- Antacids, for short-term control.
- Mucosal protectants, to form a physical barrier between the stomach and acid.
- A course of nutritional digestive supplements.
Other components of treatment commonly include changes to your horse’s diet. Introducing lucerne or alfalfa hay or chaff into the diet has been shown to help many horses suffering from. Feeding a small amount of lucerne 30 minutes prior to intense exercise can assist with lining the horse’s stomach prior to work and therefore the splashing of acid which often causes discomfort during work doesn’t occur. For severe ulcers associated with pain, sometimes a medication called sucralfate is added to the treatment regimen. Sucralfate coats the ulcers to provide symptomatic relief and can aid ulcer healing along with omeprazole.
While the bulk of ulcer treatment is administered via feed and medication there are other things you can do to help. Ulcers in the glandular mucosa are primarily due to a disruption of blood flow so anything you can do to help promote blood flow around your horse will help. The Activo-Med Therapy System features Pulsed Electromagnetic (PEMF) and massage across the entire horse from ears to tail. The PEMF elements use a range of selected therapeutic frequencies to help promote cell efficiency and recovery while massage panels support blood flow to the heart which helps with increased blood circulation and helps the lymphatic system.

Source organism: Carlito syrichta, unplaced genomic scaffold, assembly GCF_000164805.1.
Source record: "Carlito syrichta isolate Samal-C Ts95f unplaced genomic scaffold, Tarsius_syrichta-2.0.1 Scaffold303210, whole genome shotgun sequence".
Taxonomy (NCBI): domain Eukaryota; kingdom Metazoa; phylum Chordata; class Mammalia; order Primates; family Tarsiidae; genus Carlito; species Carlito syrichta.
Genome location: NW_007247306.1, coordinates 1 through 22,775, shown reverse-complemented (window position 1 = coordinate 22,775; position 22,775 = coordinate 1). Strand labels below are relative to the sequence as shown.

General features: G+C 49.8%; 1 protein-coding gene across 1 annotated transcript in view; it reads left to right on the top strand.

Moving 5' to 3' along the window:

While the rug does an excellent job at delivering a whole body approach there are other attachments that can help to deliver more localised assistance. The Activo-Med Pecdominal Girth wraps around the horses chest and stomach area and provides both pulsed electromagnetic field therapy and massage to the pectoral and abdominal muscles. In a similar vein, the Activo-Med Power Pad and Hand Held PEMF Device can be moved around the horse’s body to assist in delivering a very localised treatment. This can be especially useful for horses with hindgut ulcers as they can often be difficult or awkward to treat but the flexibility of the power pad or handheld unit means you can direct treatment exactly where you need it.
If you have a horse who has been diagnosed with gastric ulcers and want to find some treatment methods to help them you can explore our range of therapy options for your performance horse here and help them to perform at their best.